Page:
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Gibson Clark

after 1840
Home Town:
Wilkes County, GA
Later Residences:
Lincoln County, GA
Susan Clark (unknown)
Biographical Notes:
Gibson Clark was the youngest son of General Elijah and Hannah (Arrington) Clark. His father was a Revolutionary soldier who had a county named after him in GA. In 1804, Clark was the valedictorian of the first graduating class of the University of Georgia. After attending the Litchfield Law School, he led an active legal and political life in GA. He practiced as a lawyer in Lincoln County. During that time, Clark also acted as a Commissioner of the Lincoln County Academy. He served as the Solicitor for Ocmulgee Circuit from 1825 to 1828 and was a member of both the Anti-Tariff Convention and the State Convention in Milledgeville, GA in 1836. He also acted as a member of the Anti-Tariff Convention in 1839. He died in Mississippi.
Federal Union, February 5, 1850
"DIED - Near this city, on Saturday last, in the 6_th year of his age, Col. GIBSON CLARK. He was a brother of the late Gov. Clark, a member of the first class that graduated in Franklin College. After leaving the law school at Litchfield, he was admitted to the bar of Georgia, and during the greater part of his life has been engaged in the profession. Amiable in his disposition, courteous in his manners, and rigidly honorable in all his intercourse with society, he was extensively known and universally respected."

Years at LLS:
Other Education:
Graduated from the University of Georgia in 1804.

Profession / Service
Lawyer; Political Office
State Posts:
State Representative (GA) 1810-1812
State Senator (GA) 1814
State Committees:
Member of the GA state convention in 1832. Member of the GA Anti-Tariff Convention in 1839. And member of the GA Electoral College in 1836.

help The Citation of Attendance provides primary source documentation of the student’s attendance at the Litchfield Female Academy and/or the Litchfield Law School. If a citation is absent, the student is thought to have attended but currently lacks primary source confirmation.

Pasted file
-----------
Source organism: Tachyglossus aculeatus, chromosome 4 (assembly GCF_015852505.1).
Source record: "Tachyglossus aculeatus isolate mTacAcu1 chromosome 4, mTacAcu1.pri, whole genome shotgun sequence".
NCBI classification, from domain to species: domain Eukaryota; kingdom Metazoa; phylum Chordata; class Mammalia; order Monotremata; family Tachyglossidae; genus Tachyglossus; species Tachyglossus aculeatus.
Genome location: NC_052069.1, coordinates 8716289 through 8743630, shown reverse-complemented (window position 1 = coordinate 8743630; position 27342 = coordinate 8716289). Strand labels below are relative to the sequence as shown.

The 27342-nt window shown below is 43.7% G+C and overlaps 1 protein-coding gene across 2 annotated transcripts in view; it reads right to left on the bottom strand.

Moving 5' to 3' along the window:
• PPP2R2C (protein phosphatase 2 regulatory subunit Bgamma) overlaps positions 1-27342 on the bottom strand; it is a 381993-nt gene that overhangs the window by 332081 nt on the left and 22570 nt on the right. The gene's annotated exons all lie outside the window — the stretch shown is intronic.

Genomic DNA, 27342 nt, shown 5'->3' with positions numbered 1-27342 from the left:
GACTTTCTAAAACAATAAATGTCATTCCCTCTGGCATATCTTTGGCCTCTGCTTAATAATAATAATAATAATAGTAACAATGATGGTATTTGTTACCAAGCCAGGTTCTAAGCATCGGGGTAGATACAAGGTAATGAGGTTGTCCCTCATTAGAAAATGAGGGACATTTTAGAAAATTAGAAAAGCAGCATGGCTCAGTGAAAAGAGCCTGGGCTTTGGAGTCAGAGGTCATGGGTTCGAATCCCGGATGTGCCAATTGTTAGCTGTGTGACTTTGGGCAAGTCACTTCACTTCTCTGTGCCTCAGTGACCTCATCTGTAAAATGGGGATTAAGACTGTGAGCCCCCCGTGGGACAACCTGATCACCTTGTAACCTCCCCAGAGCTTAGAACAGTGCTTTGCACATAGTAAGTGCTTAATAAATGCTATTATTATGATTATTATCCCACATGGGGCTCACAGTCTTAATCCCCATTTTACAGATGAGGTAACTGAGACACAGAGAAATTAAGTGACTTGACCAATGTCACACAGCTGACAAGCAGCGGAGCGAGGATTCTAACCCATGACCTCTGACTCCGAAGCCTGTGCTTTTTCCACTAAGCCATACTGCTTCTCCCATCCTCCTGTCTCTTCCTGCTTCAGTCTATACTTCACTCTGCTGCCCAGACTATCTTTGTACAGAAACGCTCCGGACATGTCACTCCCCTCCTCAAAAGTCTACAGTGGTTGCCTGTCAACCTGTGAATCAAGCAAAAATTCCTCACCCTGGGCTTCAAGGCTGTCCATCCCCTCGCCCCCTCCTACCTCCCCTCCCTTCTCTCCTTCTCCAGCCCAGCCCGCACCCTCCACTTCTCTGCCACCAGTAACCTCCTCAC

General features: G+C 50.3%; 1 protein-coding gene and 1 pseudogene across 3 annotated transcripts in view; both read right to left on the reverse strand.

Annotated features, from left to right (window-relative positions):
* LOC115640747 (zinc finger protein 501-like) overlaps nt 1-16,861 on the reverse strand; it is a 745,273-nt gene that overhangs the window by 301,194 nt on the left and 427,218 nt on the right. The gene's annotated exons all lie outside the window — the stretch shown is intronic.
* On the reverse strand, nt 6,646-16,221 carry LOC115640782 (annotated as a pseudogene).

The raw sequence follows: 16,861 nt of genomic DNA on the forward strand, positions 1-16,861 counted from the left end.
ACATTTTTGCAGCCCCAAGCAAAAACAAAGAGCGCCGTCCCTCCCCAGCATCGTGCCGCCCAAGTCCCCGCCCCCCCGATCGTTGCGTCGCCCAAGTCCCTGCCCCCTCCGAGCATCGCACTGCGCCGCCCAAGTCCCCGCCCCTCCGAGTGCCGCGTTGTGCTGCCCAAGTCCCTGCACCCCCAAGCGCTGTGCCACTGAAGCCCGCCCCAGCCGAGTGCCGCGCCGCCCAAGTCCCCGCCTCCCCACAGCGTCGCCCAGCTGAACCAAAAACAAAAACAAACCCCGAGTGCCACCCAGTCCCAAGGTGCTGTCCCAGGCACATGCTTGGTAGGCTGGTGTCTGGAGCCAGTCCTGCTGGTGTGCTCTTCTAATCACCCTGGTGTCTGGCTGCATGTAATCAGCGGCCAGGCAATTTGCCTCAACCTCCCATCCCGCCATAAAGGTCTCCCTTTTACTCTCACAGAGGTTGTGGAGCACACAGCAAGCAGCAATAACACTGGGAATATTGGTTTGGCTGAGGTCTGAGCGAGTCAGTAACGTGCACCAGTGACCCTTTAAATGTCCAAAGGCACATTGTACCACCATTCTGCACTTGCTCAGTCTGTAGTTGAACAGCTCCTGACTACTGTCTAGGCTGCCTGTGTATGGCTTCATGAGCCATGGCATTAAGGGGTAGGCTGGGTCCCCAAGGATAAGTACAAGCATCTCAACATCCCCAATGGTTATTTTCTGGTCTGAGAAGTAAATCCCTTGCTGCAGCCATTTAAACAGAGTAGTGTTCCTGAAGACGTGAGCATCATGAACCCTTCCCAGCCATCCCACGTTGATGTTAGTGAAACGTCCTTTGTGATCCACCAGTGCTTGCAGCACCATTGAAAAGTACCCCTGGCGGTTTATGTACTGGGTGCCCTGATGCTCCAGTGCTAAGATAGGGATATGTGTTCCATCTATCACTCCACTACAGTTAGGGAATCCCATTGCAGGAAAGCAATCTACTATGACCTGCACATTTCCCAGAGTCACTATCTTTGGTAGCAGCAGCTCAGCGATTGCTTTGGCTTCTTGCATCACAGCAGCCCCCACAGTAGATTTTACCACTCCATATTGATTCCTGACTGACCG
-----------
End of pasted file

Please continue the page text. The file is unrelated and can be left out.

Records for the schools were sporadic, especially in the formative years of both institutions. If instructors kept comprehensive records for the Litchfield Female Academy or the Litchfield Law School, they do not survive. Researchers and staff have identified students through letters, diaries, family histories and genealogies, and town histories as well as catalogues of students printed in various years. Art and needlework have provided further identification of Female Academy Students, and Litchfield County Bar records document a number of Law School students. The history of both schools and the identification of the students who attended them owe credit to the early 20th century research and documentation efforts of Emily Noyes Vanderpoel and Samuel Fisher, and the late 20th century research and documentation efforts of Lynne Templeton Brickley and the Litchfield Historical Society staff.
Ledger. "Journals of the Barr - Litchfield County." Litchfield Historical Society.; Catalogue of the Litchfield Law School (Hartford, CT: Press of Case, Tiffany, and Company, 1849), 5.

Litchfield County Bar Association Records, 1804, Litchfield Historical Society, Helga J. Ingraham Memorial Library.

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